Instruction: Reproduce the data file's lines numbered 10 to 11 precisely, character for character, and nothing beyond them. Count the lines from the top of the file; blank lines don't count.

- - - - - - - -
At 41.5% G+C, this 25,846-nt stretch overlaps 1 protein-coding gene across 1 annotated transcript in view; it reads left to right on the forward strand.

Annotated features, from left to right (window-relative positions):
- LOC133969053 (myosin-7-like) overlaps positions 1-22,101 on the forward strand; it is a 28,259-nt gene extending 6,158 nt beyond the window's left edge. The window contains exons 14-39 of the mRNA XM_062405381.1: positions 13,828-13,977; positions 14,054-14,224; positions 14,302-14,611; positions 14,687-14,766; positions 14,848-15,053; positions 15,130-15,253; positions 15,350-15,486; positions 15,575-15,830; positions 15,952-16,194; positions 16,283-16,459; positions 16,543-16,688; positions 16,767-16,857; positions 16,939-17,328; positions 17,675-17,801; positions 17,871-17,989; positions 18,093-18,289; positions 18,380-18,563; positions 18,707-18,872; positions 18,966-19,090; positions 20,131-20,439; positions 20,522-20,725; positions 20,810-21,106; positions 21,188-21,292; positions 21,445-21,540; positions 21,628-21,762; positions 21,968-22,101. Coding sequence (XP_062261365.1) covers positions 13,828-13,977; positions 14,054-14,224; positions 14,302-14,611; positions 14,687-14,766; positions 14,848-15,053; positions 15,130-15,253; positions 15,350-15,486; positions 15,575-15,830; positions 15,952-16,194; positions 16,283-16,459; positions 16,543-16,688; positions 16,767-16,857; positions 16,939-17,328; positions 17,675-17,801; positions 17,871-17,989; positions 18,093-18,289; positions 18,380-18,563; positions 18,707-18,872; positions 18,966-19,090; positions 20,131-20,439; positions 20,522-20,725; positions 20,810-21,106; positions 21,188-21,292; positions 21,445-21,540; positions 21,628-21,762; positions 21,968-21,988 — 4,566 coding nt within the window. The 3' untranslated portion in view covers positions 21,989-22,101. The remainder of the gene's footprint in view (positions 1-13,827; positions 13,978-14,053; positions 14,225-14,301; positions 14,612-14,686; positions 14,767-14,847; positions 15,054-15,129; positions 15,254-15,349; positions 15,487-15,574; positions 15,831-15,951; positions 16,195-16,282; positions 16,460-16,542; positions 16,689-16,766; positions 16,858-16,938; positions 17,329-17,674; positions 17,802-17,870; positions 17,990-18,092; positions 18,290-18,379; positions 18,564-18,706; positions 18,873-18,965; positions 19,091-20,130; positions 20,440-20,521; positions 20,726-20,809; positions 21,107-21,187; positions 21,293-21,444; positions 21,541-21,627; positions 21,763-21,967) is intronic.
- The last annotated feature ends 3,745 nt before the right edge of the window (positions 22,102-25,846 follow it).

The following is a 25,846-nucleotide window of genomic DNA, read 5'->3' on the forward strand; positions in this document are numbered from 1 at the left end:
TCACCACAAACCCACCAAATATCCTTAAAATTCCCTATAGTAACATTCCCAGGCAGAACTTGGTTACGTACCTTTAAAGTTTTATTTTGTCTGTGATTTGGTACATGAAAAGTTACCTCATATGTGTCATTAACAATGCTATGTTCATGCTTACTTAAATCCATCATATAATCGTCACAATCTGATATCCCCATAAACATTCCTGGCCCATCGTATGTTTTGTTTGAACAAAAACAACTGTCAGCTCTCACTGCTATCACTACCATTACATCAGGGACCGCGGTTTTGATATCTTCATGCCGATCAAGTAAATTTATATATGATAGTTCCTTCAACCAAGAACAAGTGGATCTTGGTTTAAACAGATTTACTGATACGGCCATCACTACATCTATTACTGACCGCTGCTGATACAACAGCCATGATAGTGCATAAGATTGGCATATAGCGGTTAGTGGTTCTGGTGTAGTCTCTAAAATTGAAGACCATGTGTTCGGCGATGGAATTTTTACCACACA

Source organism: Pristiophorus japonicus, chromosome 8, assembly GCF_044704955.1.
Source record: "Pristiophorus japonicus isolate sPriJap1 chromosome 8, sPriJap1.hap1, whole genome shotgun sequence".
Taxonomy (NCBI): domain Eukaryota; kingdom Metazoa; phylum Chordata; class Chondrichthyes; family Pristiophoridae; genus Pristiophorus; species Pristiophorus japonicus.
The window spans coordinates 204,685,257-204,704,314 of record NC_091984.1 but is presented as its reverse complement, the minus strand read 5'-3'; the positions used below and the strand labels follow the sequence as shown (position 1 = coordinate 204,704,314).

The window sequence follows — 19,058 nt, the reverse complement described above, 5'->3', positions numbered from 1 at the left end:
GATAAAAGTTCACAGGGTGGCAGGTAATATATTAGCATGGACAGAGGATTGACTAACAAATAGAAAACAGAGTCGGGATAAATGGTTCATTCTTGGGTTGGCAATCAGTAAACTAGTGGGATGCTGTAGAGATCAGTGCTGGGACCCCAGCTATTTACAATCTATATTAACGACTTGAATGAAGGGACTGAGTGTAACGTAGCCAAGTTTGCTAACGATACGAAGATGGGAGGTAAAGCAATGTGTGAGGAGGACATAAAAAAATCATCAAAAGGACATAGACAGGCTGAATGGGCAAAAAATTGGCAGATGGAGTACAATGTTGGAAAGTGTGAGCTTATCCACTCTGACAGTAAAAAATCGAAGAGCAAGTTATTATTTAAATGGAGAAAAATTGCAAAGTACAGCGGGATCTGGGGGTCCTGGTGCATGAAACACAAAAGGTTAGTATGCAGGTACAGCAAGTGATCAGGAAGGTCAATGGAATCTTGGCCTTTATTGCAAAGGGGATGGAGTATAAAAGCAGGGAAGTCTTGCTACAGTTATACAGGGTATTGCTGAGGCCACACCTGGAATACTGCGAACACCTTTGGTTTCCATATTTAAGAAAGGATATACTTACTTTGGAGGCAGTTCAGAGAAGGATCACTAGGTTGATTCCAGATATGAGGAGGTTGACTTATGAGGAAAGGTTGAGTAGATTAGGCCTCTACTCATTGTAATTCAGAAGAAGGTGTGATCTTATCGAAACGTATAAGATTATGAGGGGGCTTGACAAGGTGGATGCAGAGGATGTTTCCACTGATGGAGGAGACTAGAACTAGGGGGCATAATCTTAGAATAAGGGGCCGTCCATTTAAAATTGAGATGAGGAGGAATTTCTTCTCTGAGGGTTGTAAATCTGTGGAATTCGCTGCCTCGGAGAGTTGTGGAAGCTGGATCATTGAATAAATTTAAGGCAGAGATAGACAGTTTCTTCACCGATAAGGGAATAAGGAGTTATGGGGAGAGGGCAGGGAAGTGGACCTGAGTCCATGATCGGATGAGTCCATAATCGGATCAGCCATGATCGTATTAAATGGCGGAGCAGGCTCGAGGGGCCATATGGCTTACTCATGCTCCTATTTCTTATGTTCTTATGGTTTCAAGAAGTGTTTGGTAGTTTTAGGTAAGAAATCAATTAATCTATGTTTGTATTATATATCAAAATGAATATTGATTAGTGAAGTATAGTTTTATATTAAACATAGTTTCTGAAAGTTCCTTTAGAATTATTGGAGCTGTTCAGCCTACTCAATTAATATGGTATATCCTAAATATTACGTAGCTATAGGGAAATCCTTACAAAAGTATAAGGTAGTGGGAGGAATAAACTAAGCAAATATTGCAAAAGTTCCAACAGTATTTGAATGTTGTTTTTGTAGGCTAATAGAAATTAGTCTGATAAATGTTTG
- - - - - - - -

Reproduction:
The window spans coordinates 204,685,257-204,704,314 of record NC_091984.1 but is presented as its reverse complement, the minus strand read 5'-3'; the positions used below and the strand labels follow the sequence as shown (position 1 = coordinate 204,704,314).

The window sequence follows — 19,058 nt, the reverse complement described above, 5'->3', positions numbered from 1 at the left end: